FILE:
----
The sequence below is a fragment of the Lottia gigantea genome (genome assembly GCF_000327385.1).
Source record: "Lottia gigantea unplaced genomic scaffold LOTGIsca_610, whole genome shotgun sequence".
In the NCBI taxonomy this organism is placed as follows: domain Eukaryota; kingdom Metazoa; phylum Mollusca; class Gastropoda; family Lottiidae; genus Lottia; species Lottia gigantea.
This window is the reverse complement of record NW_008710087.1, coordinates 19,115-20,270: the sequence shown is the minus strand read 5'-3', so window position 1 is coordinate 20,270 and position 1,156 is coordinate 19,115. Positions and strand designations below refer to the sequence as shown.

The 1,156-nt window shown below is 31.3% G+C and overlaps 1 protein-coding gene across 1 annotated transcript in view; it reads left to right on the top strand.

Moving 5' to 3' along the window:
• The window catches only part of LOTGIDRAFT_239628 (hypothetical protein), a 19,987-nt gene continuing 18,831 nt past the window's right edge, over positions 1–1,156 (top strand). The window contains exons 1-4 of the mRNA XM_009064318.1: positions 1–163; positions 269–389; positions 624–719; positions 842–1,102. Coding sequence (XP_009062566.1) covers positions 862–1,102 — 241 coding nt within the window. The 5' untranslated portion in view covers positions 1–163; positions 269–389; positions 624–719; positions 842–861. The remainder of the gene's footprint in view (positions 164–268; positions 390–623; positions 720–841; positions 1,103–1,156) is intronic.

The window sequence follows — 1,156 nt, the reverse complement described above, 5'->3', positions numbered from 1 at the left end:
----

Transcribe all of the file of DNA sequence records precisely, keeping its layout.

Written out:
The sequence below is a fragment of the Lottia gigantea genome (genome assembly GCF_000327385.1).
Source record: "Lottia gigantea unplaced genomic scaffold LOTGIsca_610, whole genome shotgun sequence".
In the NCBI taxonomy this organism is placed as follows: domain Eukaryota; kingdom Metazoa; phylum Mollusca; class Gastropoda; family Lottiidae; genus Lottia; species Lottia gigantea.
This window is the reverse complement of record NW_008710087.1, coordinates 19,115-20,270: the sequence shown is the minus strand read 5'-3', so window position 1 is coordinate 20,270 and position 1,156 is coordinate 19,115. Positions and strand designations below refer to the sequence as shown.

The 1,156-nt window shown below is 31.3% G+C and overlaps 1 protein-coding gene across 1 annotated transcript in view; it reads left to right on the top strand.

Moving 5' to 3' along the window:
• The window catches only part of LOTGIDRAFT_239628 (hypothetical protein), a 19,987-nt gene continuing 18,831 nt past the window's right edge, over positions 1–1,156 (top strand). The window contains exons 1-4 of the mRNA XM_009064318.1: positions 1–163; positions 269–389; positions 624–719; positions 842–1,102. Coding sequence (XP_009062566.1) covers positions 862–1,102 — 241 coding nt within the window. The 5' untranslated portion in view covers positions 1–163; positions 269–389; positions 624–719; positions 842–861. The remainder of the gene's footprint in view (positions 164–268; positions 390–623; positions 720–841; positions 1,103–1,156) is intronic.

The window sequence follows — 1,156 nt, the reverse complement described above, 5'->3', positions numbered from 1 at the left end: